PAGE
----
Early Childhood Mental Health
Supporting Mental Health
Infant and early childhood mental health, also referred to as IECMH, is one of Easterseals’ main focuses. We know that it is important for babies to engage with responsive, consistent, and nurturing caregivers in safe and economically-secure environments. Babies with these experiences likely have strong emotional health.
As they mature, this emotional health supports growth and well-being in other areas.
- Physical Development and Health
- Cognitive Skills
- Language and Literacy
- Social Skills
- Learning Approach
- Readiness for School
Every child deserves the opportunity for a bright future. We at ESNG make it our mission to support their futures at an early age, starting with the emotional health of infants and young children.
Healthy Social-Emotional Development is a key component of ESNG’s early education and early intervention programs. In all of our birth to age five programs, children receive mental health screenings. We also implement The Pyramid Model for Supporting Social-Emotional Competence in Infants and Young Children. The Pyramid Model is a conceptual framework of evidence-based practices and a tiered approach to providing universal support for children; it promotes wellness and targeted services to those who need more support and intensive services.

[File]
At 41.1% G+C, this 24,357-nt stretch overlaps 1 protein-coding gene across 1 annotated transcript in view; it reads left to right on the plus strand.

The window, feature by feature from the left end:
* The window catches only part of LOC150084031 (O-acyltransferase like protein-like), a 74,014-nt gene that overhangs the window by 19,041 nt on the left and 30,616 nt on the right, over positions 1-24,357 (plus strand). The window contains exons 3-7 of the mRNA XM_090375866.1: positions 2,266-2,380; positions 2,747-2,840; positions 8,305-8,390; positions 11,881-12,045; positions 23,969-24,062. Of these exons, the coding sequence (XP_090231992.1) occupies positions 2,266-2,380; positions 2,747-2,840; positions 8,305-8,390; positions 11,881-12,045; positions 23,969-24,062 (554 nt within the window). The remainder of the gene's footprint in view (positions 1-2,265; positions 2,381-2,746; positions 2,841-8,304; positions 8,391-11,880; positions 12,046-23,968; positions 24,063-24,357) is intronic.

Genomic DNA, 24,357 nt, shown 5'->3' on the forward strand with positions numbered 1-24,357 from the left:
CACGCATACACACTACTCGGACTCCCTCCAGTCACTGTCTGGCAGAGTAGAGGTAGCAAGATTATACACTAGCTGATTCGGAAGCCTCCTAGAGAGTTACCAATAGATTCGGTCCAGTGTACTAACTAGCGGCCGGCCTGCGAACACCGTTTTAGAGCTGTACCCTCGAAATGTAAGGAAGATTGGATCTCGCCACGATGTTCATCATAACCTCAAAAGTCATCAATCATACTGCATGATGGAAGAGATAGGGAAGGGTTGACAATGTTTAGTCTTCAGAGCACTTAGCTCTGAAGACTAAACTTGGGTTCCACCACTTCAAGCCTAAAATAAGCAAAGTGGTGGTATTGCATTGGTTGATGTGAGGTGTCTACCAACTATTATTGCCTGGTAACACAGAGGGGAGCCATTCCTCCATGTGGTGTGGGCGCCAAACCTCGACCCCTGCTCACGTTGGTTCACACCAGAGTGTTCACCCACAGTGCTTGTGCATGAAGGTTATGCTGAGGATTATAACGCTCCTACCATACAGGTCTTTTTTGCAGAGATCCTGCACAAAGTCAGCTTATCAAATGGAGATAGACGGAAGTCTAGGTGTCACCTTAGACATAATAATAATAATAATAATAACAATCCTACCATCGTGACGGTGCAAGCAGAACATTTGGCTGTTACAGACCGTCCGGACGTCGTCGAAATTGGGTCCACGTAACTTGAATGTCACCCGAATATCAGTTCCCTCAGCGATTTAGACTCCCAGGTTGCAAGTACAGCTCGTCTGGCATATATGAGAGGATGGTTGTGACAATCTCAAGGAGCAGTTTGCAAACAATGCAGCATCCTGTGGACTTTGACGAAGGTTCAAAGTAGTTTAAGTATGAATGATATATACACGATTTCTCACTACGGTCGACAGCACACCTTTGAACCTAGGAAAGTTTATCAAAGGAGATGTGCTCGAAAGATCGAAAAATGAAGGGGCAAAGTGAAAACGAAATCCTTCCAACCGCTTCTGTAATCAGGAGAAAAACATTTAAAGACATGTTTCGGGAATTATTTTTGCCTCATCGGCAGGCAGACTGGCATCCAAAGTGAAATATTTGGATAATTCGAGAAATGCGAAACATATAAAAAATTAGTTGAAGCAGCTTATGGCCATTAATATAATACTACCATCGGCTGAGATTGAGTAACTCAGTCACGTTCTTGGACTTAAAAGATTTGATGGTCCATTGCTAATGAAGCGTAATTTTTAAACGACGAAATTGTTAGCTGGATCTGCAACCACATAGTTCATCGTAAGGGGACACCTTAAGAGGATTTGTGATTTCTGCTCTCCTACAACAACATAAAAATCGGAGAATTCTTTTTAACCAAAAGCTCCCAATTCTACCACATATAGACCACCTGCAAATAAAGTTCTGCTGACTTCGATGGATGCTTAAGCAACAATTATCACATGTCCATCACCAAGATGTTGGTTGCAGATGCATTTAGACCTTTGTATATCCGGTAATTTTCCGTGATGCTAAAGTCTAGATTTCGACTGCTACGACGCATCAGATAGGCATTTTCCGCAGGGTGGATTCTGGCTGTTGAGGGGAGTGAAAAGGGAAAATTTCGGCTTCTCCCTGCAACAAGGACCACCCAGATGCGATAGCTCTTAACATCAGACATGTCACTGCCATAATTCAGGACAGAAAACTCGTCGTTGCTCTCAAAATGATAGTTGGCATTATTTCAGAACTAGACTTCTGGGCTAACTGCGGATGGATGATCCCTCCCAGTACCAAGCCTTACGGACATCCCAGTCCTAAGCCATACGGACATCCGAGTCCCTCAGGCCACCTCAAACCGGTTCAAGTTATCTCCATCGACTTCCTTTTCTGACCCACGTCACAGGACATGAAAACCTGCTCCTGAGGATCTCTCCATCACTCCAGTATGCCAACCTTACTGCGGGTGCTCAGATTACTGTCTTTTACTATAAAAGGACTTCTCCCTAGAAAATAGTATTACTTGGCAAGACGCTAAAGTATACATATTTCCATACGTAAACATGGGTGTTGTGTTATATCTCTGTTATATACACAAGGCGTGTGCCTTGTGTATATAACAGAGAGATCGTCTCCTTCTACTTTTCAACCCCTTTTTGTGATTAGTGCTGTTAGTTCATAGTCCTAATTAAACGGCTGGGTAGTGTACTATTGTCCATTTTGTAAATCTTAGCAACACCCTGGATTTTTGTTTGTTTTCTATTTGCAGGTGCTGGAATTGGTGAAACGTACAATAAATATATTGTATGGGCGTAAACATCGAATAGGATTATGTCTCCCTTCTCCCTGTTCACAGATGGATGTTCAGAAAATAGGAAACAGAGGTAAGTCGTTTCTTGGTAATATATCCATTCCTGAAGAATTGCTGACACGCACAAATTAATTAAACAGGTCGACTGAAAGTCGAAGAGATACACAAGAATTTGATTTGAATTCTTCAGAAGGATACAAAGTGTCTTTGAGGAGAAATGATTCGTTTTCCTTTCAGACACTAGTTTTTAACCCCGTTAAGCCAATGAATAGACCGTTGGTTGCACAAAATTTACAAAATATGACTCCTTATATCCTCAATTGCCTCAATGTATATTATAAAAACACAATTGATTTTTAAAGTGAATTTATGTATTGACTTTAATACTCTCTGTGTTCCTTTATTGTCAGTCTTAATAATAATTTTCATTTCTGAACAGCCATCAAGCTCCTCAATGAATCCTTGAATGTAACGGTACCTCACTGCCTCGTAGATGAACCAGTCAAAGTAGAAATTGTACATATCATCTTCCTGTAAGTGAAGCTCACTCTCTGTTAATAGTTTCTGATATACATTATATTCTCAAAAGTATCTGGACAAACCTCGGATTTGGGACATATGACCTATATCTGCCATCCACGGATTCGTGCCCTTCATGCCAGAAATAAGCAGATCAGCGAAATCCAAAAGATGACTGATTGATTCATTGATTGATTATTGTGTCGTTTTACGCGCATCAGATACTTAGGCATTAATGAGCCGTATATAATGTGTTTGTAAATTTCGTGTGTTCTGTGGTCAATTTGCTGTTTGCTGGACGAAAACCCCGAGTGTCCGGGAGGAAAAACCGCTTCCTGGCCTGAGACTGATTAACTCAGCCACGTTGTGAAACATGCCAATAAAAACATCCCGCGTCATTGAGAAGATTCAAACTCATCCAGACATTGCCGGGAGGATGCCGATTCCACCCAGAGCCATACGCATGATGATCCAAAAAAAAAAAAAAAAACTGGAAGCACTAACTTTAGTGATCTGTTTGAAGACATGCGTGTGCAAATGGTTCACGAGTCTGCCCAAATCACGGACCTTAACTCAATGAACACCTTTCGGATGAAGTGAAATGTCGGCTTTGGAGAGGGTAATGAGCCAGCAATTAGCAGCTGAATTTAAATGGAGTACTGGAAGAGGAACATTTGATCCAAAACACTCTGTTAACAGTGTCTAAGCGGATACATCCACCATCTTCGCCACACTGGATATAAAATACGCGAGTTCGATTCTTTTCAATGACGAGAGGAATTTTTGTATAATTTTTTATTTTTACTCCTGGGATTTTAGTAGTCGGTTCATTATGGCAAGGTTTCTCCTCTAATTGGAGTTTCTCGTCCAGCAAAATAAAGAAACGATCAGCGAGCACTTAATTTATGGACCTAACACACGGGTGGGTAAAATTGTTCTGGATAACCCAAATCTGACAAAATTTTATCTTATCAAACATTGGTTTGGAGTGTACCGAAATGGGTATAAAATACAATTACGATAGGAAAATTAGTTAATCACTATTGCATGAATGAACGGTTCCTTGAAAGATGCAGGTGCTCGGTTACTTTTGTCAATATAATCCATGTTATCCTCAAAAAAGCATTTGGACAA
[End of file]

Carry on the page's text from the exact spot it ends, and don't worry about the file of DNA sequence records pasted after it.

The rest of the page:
Easterseals North Georgia also incorporates Second Steps Social-Emotional Learning Program in our early education program. This program helps our littlest learners to harness their energy and potential by encouraging them to:
- Pay Attention
- Control Their Behavior
- Get Along with Others
Sometimes children need more intensive intervention, and for that, ESNG has Mental Health Specialists that work with these children, their families, and their teachers by using The Incredible Years Program.
The Incredible Years Program
The Incredible Years Training Series is a set of three comprehensive, multifaceted, and developmental-based curricula for parents, teachers, and children. The program is designed to promote emotional and social competence and to prevent, reduce, and treat aggression and emotional problems in young children 0 to 12 years old.